July 1, 2008

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Ernst &Young 2008 Entrepreneur of the Year

Based on what they’ve seen from this year’s Entrepreneur of the Year entries,...Read More

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CFO of the Year

Jamie Huish Stum, Linda T. Kennedy

July 1, 2008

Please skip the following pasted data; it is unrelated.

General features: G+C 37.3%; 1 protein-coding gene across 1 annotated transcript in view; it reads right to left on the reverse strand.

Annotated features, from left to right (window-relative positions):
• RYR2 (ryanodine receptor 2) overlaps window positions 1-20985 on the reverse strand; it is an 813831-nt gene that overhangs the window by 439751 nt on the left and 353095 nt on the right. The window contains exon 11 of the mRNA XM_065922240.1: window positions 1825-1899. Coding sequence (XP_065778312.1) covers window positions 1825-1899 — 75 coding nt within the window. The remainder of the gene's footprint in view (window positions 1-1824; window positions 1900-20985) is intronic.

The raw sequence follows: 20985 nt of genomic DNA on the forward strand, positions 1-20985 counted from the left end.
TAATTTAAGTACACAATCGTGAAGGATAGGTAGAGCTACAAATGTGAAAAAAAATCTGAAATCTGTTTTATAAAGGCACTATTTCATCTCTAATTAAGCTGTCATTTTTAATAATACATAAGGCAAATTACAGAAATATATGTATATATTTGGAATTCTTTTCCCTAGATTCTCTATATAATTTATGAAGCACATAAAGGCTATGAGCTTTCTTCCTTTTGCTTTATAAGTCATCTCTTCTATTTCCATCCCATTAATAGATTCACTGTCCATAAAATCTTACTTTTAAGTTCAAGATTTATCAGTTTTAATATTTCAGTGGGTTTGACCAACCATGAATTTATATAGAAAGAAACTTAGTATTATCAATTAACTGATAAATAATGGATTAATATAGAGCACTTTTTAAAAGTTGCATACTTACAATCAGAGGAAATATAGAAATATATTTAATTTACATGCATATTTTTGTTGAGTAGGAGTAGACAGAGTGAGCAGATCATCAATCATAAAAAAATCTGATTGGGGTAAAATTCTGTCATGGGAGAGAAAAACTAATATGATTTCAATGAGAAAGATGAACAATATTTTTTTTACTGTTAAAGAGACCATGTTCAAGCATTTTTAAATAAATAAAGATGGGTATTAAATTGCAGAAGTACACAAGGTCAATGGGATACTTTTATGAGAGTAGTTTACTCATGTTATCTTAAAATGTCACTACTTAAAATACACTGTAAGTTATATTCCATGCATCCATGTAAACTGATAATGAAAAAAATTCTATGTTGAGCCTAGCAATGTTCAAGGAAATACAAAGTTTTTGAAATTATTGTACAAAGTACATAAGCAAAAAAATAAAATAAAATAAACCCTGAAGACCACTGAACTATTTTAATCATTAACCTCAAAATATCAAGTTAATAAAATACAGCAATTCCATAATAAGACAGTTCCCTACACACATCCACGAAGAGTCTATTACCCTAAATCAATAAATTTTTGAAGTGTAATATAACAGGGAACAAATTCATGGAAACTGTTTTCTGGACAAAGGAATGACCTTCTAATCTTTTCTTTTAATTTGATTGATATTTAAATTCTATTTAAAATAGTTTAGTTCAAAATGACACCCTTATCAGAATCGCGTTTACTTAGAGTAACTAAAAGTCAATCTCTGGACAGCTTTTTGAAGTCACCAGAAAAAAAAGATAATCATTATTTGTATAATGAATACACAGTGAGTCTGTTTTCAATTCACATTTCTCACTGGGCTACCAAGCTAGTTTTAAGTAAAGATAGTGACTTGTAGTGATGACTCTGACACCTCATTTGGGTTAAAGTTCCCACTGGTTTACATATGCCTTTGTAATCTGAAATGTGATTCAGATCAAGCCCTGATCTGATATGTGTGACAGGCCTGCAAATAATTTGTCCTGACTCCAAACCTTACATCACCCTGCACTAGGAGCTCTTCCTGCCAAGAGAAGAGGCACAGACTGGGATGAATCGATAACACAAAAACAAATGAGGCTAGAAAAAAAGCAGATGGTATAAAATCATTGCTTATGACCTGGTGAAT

As Utah’s CFOs confront a struggling national economy, turmoil in the financial markets and stringent compliance requirements, our finalists agree the day of the back office bean counter is past. Today’s CFOs take on a strategic, communicative leadership role, acting as a partner with the CEO while providing firm fiscal guidance to secure a corporation’s financial future. Though our finalists’ careers have directed them to diverse paths — some beginning with large accounting firms, others putting down roots in the public or nonprofit sector — all have successfully made the transition to become dynamic leaders who are crucial to the success of some of Utah’s most esteemed organizations. Government Jennifer Evans Director of the Office of Fiscal Operations Utah Department of Human Services “The CFO is critical in fostering an environment of fiscal discipline,” says Jennifer Evans. “In addition to providing a strong financial foundation including sufficient external and internal controls, the CFO should be a leader — not just in the accounting office, but the entire organization.” Working with the Utah Department of Human Services’ $730 million budget requires Evans to place increased emphasis on accountability as she ensures taxpayers are receiving a solid return on investment. A strong auditing background and a belief in the difference her work is making continue to propel her forward in her leadership role. Darrin Casper Chief Financial Officer Mayor’s Operations Office Salt Lake County Salt Lake County remains one of fewer than 30 counties in the U.S. rated AAA by all major credit rating services, due to the county’s risk averse philosophy, says Darrin Casper. After nine years with Salt Lake County, Casper says he’s never been so motivated for a job in his life. “I whistle on my way to work each day knowing that I can make a difference in the lives of most, if not all, of Salt Lake County’s citizens.” John Nixon Director Governor’s Office of Planning and Budget Overseeing the state’s $11.5 billion budget is not something John Nixon takes lightly. “Utah is known, and has been [known] for some time, as the best financially managed state in the country,” he says. To keep that standard high, one of Nixon’s main objectives has been to institute operational performance and transparency in government. Today, every state agency uses a set of performance metrics used to administer its operations and provide accountability to the governor’s office. Nixon’s department also launched www.performance.utah.gov, where Utahns can see how their tax dollars are performing. Non-Profit Bert Zimmerli Senior Vice President & Chief Financial Officer Intermountain Healthcare “Self-proclaimed as having “very high expectations and never [being] satisfied,” Bert Zimmerli’s drive has made him no stranger to success. After receiving the second-highest score in the nation when he took the CPA exam, Zimmerli excelled in his 16 years with Ernst & Young and 12 years with private health care organizations in Houston before relocating to Utah to work with IHC five years ago. Success keeps coming: a recent Wall Street Journal article cited Intermountain as one of the nation’s best at keeping costs low and quality high. Kevin Grimmett Chief Financial Officer United Way of Salt Lake After spending much of his career in accounting and investment services, Grimmett calls his decision to work with United Way “the best move I ever made.” As CFO of a non-profit, Grimmett says one of his primary roles is maintaining United Way’s community reputation and integrity through strong internal accounting controls and transparent accountability to their board of directors and to the public. To the next generation of CFOs, Grimmett advises, “Learn the soft skills — people, manners and relationships.” Adriano Oliveira Chief Financial Officer Enterprise Mentors Adriano Oliveira credits his contributions to Enterprise Mentors to his “stick-to-it-tiveness.” Born in Brazil and fluent in English, Portuguese and Spanish, Oliveira embarked on two decades of work in the international arena before landing at Enterprise Mentors, a microcredit organization that makes microloans to entrepreneurs in five countries. In 2007, the foundation was able to provide microcredit loans for 34,000 people. The numbers reflect Oliveira’s own philosophy: “People come first, processes only serve the people.” Small Private Michele Hilton Chief Financial Officer AdvancedMD Hilton is one CFO who understands risk — she signed on with AdvancedMD before the company had even launched a product. Hilton’s sound fiscal guidance has helped take the company to 160 employees and 8,500 physician subscribers, with revenues growing more than 60 percent in 2007. “I have had the same title for over eight years, yet no two days have ever been alike,” Hilton says. “It is so exciting to learn and grow with the business and to have to continuously adapt your skills for the ever changing challenges.” SCOTT W. STENBERG Founding Partner & Chief Financial Officer InnoVentures Capital Partners Scott W. Stenberg says he’d advise new CFOs to learn their clients’ information needs, a practice he believes recently helped InnoVentures raise a new $12 million investment fund. “I have found that most non-accountants get bored of financial statements quickly, so you need to give them the information they want in a format that helps them the most,” he says. Now InnoVentures manages five investment funds totaling approximately $23 million. LYNN JOHNSON Chairman of the Board & Chief Financial Officer MHTN Architects Lynn Johnson attributes his success to his partner’s patience with answering his “innumerable” questions. Now, he says he’s advising others. “I’ve seen my role grow from being the guy that keeps track of the money to the “trusted advisor,” he says. He’s also seen his firm’s revenues grow 110 percent within five years, and his office renovated into one of the few Platinum LEED (Leadership in Energy and Environmental Design) offices in the nation. Medium Private Don McGee Chief Financial Officer Clyde Companies Throughout almost 30 years with Clyde Companies, Don McGee says he appreciates working for a company with consistent values. “As a management group we depend on each other almost every day for one thing or another and knowing that each of us is committed to the same values definitely makes my position enjoyable.” The company’s 2,500 employees who look to McGee for a weekly paycheck continue to motivate him to establish financial security for the company and to form strong, trusting relationships. Kevan Blair Chief Financial Officer Ralph L. Wadsworth Construction Company Having spent the majority of his career as a CFO and controller in the commercial construction industry, Kevan Blair’s financial expertise has even been put to use in Scotland. His experience has paid off; in Blair’s three years with the company, Wadsworth’s revenues have increased by 108 percent with net income increasing 406 percent. Throughout the process, Blair has learned again what it means to be a CFO: “Your end goal is to become an invaluable business consultant working in tandem with your company president or CEO.” Brad Stewart Chief Financial Officer Basic Research Stewart holds a firm belief that the role of a CFO is to integrate the financial side of a business into the organizational side. “The back office CFO no longer exists. No longer is the CFO the statistician for the organization providing only information. Today the CFO must execute on the information.” Stewart’s execution at Basic Research includes bringing a strategic direction and reporting system to measure success and organizing a crucial Risk Management Group. Large Private BRETT HOPKINS Chief Financial Officer Ken Garff Group Brett Hopkins says CFOs are viewed as filling a “back office” position with a defensive emphasis in terms of accounting, audit and risk management. “These responsibilities remain important today,” says Hopkins. “But a successful CFO also has to have a presence in the ‘front office’ to help drive the direction of the company.” Behind the wheel at Ken Garff, Hopkins is geared towards improving operations, acquisition growth and transitioning the business to the fourth Garff generation. DAVE CHASE Chief Financial Officer Provo Craft & Novelty For guidance, Dave Chase looks to the Gods -- at least one of them. “Janus, a lesser known Roman deity, had one power: the ability to see in opposite directions simultaneously, taking in past and future, local and global, inside and out,” he explains. “Having an understanding like this permits informed decision making.” Chase says making fact-based decisions has guided his own professional accomplishments such as creating a multi-million dollar business component that serves as a self-funded marketing program. DUANE WARDLE Senior VP, CFO & Treasurer Young Electric Sign Company Little did Duane Wardle know when he taught accounting classes after college that it could help him in his favorite assignment: training sales representatives on how to lease signs. Since most of YESCO’s signs are leased, he set up the company’s new lease program, expanding its portfolio by $20 million. He says human relations have become essential to CFOs. “All the technical ability in the world will get you nowhere if you can’t work with people.” Small Public JOHN MERRILL Chief Financial Officer, Treasurer & Principal Accounting Officer Park City Group, Inc. Despite helping Park City Group, Inc. successfully transition their business model from a traditional license, maintenance and services software provider to a software as a service (SaaS) provider, and increasing their revenues 131 percent last year, John Merrill says they face resource challenges on a daily basis. “It’s trench warfare in sales, it’s scrimp and save in marketing, and it’s focus the resources on product quality,” he says. “Quality at PCG will surpass quantity without discussion.” MARTY PETERSON Chief Financial Officer Raser Technologies Marty Peterson says his achievements are found in two “in the moment” business lines: energy conservation and alternative energy production. “We’ve initiated the development of eight geothermal plants in four western states,” says Peterson. “And soon, we expect to deliver a plug-in hybrid electric SUV to our auto manufacturing sponsor.” Peterson makes sure Raser has adequate capital, such as securing up to half of a billion dollars from Merrill Lynch for geothermal development. BRIAN MORONEY Chief Financial Officer UCN, Inc. As the CFO of a public company which provides on-demand, hosted, all-in-one contact center software for intelligent call routing and agent improvement, Moroney says it’s unfortunate his job has become more consumed with meeting excessive regulatory requirements and less with helping the company achieve results for its stakeholders. Nonetheless, Moroney has helped UCN acquire two companies that have expanded their product offering positioning it to be the leading company in its industry. Medium Public James S. Evans Chief Financial Officer Myriad Genetics Having been with biopharmaceutical company Myriad Genetics, Inc. since 1995, Jim Evans served as corporate controller and vice president of finance before assuming his current position. Evans played a key role in the company’s latest funding round, which raised more than $250 million, by forming a strong rapport with meaningful financial lending institutions. Peter Meldrum, Myriad’s CEO, says Evan’s combination of vital technical abilities and strong interpersonal skills has helped make him a successful CFO. Joseph W. Baty Executive Vice President & Chief Financial Officer Schiff Nutrition Working in the highly competitive nutritional supplement industry, Joseph Baty says it’s the “thrill of the hunt” that gets him out of bed every morning. Schiff Nutrition totaled $100 million in net debt when Baty joined the company in 1999, but since using Baty’s learned business principle of “cash is king”, it now boasts $50 million in cash. Baty says success is attributed to selling unprofitable businesses, eliminating negative cash flow customers and providing analysis for new project offerings . GIL FULLER Executive Vice President & Chief Financial Officer USANA Health Sciences When you listen to Gil Fuller talk about how he works and plays, you have to wonder whether his work has strengthened his sport (running), or vice versa. That’s because he relies on the same components for success in both: flexibility, risk management and considering decisions with an eye on the long-term impact. Fuller advises new CFOs to “know the issues and concerns as they develop and evolve, and anticipate needs well in advance — prepare for the unexpected.” Large Public DOYLE ARNOLD Vice Chairman & Chief Financial Officer Zions Bancorporation Saying “the truth hurts” might fit how Doyle Arnold describes the economic impact banks suffered last year. “Mid-2007 saw the beginning of the greatest, most prolonged global financial crisis since the Great Depression, which placed incredible demands on all financial institutions, including Zions,” he says. But Arnold believes his role as Zions “internal arbiter of truth” in a financial sense, helped the bank deliver their second best annual net earnings in its history — $495 million. J. KIMO ESPLIN Executive Vice President & Chief Financial Officer Huntsman Chemical Though Kimo Esplin helped Huntsman grow to a NYSE listed global manu-facturer worth $11 billion, a significant number to him is the number four. He has four boys, four girls, runs four miles four days a week and, with his kids, is “reading four different books at the same time!” he says. Also, he helped Huntsman shrink their top line by $4 billion when they sold four commodity businesses to transform Huntsman into a differentiated/specialty chemicals manufacturer. BRAD RICH Executive Vice President & Chief Financial Officer SkyWest Inc. Soaring to the largest regional airline in the world, with approximately three and a half billion dollars in revenue, are achievements Brad Rich says they attribute to proactive team members. “Equally important to the technical ability of our group is what each individual brings to the environment,” he says. “When you treat everyone with respect, if you focus on people and meeting their needs, everything just falls into place.”